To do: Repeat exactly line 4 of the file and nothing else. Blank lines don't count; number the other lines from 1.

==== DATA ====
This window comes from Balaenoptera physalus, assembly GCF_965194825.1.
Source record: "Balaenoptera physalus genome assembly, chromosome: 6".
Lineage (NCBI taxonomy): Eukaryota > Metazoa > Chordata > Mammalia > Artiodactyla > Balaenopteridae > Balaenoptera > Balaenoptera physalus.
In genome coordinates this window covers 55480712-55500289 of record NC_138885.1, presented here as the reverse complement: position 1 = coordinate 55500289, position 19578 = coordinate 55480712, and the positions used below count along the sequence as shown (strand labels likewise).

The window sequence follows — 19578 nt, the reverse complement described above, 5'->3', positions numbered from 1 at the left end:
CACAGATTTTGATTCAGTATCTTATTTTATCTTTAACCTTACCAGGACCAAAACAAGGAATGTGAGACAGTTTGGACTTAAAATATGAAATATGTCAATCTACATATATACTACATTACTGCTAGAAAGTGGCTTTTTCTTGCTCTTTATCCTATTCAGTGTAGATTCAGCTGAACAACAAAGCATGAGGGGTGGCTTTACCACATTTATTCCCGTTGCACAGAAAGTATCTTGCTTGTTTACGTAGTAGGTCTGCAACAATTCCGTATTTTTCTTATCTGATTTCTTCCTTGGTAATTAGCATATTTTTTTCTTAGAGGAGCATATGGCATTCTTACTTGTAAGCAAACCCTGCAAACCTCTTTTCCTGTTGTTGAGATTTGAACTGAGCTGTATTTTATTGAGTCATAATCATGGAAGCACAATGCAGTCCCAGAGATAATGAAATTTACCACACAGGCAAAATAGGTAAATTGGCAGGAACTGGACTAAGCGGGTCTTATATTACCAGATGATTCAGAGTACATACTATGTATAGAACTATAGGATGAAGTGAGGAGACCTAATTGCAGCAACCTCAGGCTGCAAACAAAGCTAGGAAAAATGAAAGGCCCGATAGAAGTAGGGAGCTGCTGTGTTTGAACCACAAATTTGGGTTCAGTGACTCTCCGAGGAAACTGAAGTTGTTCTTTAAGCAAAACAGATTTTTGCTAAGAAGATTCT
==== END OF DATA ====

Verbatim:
In genome coordinates this window covers 55480712-55500289 of record NC_138885.1, presented here as the reverse complement: position 1 = coordinate 55500289, position 19578 = coordinate 55480712, and the positions used below count along the sequence as shown (strand labels likewise).